What is the value of listing sports in your CV?

What is the value of listing sport in your CV?

Sports in your CV: Yes or no? Listing your personal interests is appreciated by some industries and companies, but ridiculed as unprofessional by others.
In the sports and outdoor industry, on the other hand, your personal interest in sports is not only welcomed, but usually even required. Sport is therefore one of the essential components of a CV in business. 

Because your sporting activity not only provides insights into your personality, but also shows whether you fit the employer and its product portfolio.

How is sport interpreted in the curriculum vitae?

A recruiter sees two things in your stated hobby:
A) An insight into your personality and B) Your understanding of a brand and its products.

What does which sport say about your personality?

All sports show that you are physically active. The importance of physical fitness or regular exercise on your physical and mental health is not only important for your well-being, but is also recognised by HR managers. Athletic people are often more stress-resistant and focused, as exercise reduces stress hormones and strengthens the nervous system. You show that you can balance your work, which can also have a long-term effect on job satisfaction.

Certain sports are also often associated with certain soft skills. Basically, if you do your hobby regularly, you show that you are reliable and have self-discipline, no matter what sport it is.

  • Team sports: Team athletes are used to working in a team, they are literally team players. As a footballer, basketball player, handball player etc. you show that you have social skills such as empathy, communication and cooperation.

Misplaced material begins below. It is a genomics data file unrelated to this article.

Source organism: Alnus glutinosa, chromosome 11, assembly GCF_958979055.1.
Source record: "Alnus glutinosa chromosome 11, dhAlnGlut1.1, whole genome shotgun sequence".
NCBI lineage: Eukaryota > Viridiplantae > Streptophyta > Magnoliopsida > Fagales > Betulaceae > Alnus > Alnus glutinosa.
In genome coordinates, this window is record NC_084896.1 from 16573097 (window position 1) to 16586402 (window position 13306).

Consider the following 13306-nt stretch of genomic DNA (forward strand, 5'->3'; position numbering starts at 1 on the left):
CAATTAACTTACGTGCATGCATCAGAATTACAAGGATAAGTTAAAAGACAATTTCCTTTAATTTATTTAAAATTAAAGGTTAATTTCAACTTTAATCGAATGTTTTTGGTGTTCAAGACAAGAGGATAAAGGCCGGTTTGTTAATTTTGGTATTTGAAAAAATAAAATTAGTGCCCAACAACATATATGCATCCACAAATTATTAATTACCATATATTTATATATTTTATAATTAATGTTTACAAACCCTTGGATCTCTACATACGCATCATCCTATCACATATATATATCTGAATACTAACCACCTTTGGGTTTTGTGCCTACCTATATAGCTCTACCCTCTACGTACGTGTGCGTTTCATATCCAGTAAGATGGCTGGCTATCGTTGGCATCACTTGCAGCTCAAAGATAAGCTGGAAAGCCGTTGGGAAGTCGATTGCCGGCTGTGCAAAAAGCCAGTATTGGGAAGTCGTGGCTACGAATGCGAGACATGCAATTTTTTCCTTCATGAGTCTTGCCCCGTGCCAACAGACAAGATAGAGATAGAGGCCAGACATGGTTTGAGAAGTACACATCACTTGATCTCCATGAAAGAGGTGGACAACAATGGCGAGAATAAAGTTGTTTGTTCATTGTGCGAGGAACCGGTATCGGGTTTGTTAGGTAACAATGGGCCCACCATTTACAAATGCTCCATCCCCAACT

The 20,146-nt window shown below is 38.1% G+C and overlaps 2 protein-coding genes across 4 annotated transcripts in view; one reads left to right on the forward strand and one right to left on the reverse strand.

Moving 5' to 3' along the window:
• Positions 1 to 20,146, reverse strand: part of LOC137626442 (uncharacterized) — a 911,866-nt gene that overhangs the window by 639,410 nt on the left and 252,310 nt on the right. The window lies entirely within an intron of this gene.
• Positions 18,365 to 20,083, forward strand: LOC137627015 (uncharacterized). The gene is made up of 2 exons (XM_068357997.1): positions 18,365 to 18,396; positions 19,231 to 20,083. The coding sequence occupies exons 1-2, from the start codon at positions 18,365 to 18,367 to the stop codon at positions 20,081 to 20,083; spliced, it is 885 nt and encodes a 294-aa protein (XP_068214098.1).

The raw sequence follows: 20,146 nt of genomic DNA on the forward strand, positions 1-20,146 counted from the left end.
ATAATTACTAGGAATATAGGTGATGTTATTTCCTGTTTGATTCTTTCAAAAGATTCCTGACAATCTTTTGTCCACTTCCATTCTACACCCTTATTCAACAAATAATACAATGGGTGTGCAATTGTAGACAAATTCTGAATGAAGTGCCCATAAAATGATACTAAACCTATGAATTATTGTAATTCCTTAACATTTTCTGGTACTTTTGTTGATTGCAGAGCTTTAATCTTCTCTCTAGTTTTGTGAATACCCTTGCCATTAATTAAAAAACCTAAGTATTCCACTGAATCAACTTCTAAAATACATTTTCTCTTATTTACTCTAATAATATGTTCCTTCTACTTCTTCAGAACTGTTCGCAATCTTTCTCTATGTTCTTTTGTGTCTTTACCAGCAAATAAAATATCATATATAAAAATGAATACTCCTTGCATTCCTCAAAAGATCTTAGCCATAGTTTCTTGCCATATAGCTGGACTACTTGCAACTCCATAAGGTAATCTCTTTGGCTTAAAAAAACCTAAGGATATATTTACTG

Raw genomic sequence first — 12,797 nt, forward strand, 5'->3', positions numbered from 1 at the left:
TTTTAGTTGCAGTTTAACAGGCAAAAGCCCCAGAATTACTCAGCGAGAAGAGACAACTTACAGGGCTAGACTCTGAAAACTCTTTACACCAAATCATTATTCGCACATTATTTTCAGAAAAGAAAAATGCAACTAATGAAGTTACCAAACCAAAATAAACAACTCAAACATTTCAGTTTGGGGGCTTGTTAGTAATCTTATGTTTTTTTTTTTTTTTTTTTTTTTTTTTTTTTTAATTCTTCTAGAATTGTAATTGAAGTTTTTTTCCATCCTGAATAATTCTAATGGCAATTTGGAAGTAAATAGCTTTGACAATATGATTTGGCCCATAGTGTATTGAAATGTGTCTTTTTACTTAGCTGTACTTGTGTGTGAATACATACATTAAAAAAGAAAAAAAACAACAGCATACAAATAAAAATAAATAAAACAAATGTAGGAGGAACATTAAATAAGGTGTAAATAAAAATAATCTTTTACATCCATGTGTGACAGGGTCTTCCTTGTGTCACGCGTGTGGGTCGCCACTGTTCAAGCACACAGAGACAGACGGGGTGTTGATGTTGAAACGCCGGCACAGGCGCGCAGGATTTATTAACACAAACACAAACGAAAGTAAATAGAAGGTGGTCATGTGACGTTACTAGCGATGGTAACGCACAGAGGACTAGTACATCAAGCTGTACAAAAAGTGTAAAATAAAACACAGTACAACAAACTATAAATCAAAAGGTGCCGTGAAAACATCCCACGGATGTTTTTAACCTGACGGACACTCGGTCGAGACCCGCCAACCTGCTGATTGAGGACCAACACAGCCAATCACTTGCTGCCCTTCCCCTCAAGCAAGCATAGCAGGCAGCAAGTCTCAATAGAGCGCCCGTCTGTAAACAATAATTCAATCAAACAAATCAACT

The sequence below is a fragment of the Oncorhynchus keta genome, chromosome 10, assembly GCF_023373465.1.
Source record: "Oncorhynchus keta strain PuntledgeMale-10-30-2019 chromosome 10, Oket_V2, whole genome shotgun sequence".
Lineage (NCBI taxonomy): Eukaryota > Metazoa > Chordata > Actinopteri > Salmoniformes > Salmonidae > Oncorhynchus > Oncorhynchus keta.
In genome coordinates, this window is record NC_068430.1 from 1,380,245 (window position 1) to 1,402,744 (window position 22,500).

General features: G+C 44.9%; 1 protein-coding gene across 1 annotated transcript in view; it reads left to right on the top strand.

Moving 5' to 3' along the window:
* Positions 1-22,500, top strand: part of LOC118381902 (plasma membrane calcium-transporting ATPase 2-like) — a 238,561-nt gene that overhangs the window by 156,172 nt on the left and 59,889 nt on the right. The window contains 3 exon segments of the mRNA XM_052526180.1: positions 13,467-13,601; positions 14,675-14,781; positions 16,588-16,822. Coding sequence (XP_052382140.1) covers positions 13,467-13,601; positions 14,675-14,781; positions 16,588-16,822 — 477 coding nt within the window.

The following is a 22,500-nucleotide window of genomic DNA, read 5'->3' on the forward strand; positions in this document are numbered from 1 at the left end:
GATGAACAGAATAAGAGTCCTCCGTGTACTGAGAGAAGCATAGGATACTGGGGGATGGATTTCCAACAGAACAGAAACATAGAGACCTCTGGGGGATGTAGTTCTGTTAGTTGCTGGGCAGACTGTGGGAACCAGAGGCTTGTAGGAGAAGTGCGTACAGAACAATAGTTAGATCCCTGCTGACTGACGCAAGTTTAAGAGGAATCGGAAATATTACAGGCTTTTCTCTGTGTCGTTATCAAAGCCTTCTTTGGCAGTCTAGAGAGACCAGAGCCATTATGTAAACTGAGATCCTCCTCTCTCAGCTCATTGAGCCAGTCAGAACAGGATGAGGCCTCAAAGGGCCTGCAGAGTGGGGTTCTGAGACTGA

• Extreme sports: Surfing, BMX, downhill biking or skating, freeskiing and co. – these not-so-classic sports are becoming more and more popular, which is also slowly but surely transforming their image. 20 years ago, many recruiters considered action sports as a negative point in your application, as the risk of getting injured and thus dropping out is much higher than in conventional hobbies. Nowadays, at least in the sports industry, it’s a very different story. Of course, the activities mentioned above show a certain willingness to take risks, but this can also be interpreted positively. Courage to try new things and a healthy self-confidence are relevant for many sports jobs where not only operational day-to-day business is on the agenda. Moreover, extreme athletes often have modern rather than traditional views, are open-minded and curious.